What should I watch for?
Visit your doctor for checks on your progress. This drug may make you feel generally unwell. Report any side effects. Continue your course of treatment even though you feel ill unless your doctor tells you to stop.
Call your doctor or health care professional for advice if you get a fever, chills or sore throat, or other symptoms of a cold or flu. Do not treat yourself. This drug decreases your body's ability to fight infections. Try to avoid being around people who are sick.
This medicine may increase your risk to bruise or bleed. Call your doctor or health care professional if you notice any unusual bleeding.
In some patients, this medicine may cause a serious brain infection that may cause death. If you have any problems seeing, thinking, speaking, walking, or standing, tell your doctor right away. If you cannot reach your doctor, urgently seek other source of medical care.
Do not become pregnant while taking this medicine or for 6 months after stopping it. Women should inform their doctor if they wish to become pregnant or think they might be pregnant. Men should not father a child while taking this medicine and for 6 months after stopping it. There is a potential for serious side effects to an unborn child. Talk to your health care professional or pharmacist for more information. Do not breast-feed an infant while taking this medicine.
This may interfere with the ability to father a child. You should talk to your doctor or health care professional if you are concerned about your fertility.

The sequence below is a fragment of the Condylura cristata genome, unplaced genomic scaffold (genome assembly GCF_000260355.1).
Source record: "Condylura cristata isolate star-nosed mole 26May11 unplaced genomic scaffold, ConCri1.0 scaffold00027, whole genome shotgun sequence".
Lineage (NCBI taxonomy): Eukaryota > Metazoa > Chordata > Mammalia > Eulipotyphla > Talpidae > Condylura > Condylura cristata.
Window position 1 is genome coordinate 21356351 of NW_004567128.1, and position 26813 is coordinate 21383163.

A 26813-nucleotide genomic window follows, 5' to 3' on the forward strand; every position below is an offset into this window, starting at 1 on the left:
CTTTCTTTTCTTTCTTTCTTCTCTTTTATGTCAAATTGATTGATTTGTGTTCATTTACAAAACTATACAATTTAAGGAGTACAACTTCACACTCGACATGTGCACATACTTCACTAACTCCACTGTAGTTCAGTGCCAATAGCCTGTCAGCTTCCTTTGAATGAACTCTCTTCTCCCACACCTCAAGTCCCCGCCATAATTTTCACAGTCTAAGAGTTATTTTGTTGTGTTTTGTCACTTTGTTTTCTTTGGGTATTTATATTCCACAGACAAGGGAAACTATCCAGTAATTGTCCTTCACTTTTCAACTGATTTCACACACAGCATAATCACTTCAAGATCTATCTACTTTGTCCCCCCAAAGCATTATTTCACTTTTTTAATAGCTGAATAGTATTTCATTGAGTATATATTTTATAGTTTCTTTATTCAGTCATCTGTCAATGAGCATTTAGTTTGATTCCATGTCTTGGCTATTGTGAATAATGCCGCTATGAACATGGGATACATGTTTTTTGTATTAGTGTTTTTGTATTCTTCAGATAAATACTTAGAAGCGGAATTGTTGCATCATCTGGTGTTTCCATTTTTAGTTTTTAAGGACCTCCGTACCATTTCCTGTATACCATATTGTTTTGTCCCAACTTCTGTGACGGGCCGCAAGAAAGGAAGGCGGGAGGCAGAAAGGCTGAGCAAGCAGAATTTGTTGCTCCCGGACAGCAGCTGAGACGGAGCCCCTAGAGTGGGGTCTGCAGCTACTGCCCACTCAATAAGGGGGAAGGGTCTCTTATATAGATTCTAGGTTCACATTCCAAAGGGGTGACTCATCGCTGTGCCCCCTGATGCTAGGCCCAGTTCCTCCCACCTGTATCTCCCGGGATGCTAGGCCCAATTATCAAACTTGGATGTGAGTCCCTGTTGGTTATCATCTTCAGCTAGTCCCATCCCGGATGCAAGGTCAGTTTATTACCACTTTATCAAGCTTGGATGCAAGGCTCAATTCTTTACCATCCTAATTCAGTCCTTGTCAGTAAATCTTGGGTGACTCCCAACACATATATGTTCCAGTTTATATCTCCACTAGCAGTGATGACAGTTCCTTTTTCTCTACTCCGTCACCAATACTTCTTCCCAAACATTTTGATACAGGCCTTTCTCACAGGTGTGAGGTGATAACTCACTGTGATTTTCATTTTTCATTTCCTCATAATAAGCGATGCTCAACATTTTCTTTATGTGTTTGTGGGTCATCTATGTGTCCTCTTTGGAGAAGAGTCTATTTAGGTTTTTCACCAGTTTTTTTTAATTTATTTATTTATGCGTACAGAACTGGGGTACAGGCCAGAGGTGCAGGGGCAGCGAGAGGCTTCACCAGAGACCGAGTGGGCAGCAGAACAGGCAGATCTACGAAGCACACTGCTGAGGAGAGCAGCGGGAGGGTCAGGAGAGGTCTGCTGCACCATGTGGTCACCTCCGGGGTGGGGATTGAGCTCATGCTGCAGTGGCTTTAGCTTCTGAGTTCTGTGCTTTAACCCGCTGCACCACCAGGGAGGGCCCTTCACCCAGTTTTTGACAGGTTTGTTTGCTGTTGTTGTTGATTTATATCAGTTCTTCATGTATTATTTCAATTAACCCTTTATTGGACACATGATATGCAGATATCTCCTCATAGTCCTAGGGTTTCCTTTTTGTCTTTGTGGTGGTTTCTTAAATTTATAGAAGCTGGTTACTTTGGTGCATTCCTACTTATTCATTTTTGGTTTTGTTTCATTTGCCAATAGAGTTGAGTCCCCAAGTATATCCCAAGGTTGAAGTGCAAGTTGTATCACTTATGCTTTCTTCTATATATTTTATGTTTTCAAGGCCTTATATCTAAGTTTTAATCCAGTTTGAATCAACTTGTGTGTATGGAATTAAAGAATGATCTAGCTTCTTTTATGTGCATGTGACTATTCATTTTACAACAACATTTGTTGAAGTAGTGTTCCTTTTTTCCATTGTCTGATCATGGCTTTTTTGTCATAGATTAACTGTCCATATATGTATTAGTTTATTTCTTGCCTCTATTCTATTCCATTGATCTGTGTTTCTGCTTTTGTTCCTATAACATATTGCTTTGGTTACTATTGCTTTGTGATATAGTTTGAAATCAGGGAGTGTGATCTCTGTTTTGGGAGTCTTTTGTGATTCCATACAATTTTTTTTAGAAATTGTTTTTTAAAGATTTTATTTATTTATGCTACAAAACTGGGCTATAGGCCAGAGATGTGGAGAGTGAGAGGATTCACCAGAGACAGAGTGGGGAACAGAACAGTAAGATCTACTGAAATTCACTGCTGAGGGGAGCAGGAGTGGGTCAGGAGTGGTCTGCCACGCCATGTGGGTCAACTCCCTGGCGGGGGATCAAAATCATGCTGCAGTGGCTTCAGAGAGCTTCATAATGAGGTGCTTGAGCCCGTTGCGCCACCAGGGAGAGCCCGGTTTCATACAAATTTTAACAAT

Common and Rare Side Effects
Along with its needed effects, a medicine may cause some unwanted effects. Although not all of these side effects may occur, if they do occur they may need medical attention.
Check with your doctor or nurse immediately if any of the following side effects occur:
Black, tarry stools
blood in the urine or stools
body aches or pain
burning, numbness, tingling, or painful sensations
difficult or labored breathing
loss of voice
lower back or side pain
painful or difficult urination
pinpoint red spots on the skin
stuffy or runny nose
swollen, painful, or tender lymph glands in the neck, armpit, or groin
tightness in the chest
troubled breathing with exertion
ulcers, sores, or white spots in the mouth
unsteadiness or awkwardness
unusual bleeding or bruising
unusual tiredness or weakness
weakness in the arms, hands, legs, or feet
blistering, peeling, or loosening of the skin
bloating or swelling of the face, arms, hands, lower legs, or feet
dizziness or lightheadedness
frequent urge to urinate
general feeling of discomfort or illness
joint pain, stiffness, or swelling
rapid weight gain
red skin lesions, often with a purple center
red, irritated eyes
severe pain in the chest
sudden onset of severe breathing difficulty
thickening of bronchial secretions
unusual weight gain or loss
Some side effects may occur that usually do not need medical attention. These side effects may go away during treatment as your body adjusts to the medicine. Also, your health care professional may be able to tell you about ways to prevent or reduce some of these side effects. Check with your health care professional if any of the following side effects continue or are bothersome or if you have any questions about them:
Decreased appetite or weight
difficulty having a bowel movement
difficulty with moving
hair loss or thinning of the hair
muscle spasm or stiffness
pain in the arms or legs
Other side effects not listed may also occur in some patients. If you notice any other effects, check with your healthcare professional.
Call your doctor for medical advice about side effects. You may report side effects to the FDA at 1-800-FDA-1088.